Self-organized criticality in a realistic model of adaptive neural networks

C. Meisel and T. Gross
Physical Review E 80(6), 061917, 2009.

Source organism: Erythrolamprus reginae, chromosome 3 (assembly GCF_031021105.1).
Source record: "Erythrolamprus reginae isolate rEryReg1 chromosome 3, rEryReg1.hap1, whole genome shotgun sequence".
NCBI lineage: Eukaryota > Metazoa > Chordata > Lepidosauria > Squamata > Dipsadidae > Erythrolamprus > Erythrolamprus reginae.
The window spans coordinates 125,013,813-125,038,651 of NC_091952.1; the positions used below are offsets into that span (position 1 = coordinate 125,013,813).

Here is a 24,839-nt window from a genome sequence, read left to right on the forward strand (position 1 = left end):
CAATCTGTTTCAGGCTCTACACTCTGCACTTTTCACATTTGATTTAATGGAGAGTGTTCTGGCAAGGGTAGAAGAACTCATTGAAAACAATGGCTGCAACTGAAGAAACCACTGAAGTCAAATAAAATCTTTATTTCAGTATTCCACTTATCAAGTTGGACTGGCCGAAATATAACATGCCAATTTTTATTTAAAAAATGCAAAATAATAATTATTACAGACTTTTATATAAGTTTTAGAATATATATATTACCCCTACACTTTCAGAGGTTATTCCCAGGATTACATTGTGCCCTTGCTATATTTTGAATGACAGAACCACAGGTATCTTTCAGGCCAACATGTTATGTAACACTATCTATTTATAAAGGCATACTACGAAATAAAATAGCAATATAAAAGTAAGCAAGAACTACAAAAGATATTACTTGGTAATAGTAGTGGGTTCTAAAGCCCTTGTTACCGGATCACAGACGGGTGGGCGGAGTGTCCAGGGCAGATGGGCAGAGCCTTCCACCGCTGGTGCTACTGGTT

Information processing in complex systems is often found to be maximally efficient close to critical states associated with phase transitions. It is therefore conceivable that also neural information processing in the brain should operate close to criticality. This is further supported by the observation of power-law distributions, which are a hallmark of phase transitions. An important open question is how the brain can remain close to a critical point while undergoing continual change in the course of development, adaptation, learning, and more. An influential contribution was made by Bornholdt and Rohlf which pointed to a generic mechanism of robust self-organized criticality in adaptive networks. Here we address the question whether this mechanism is relevant for real neural networks; we show in a realistic model that synaptic plasticity can self-organize neural networks robustly toward criticality. Our model reproduces several empirical observations and makes testable predictions on the distribution of synaptic strength. These results suggest that the interplay between dynamics and topology is essential for neural information processing.

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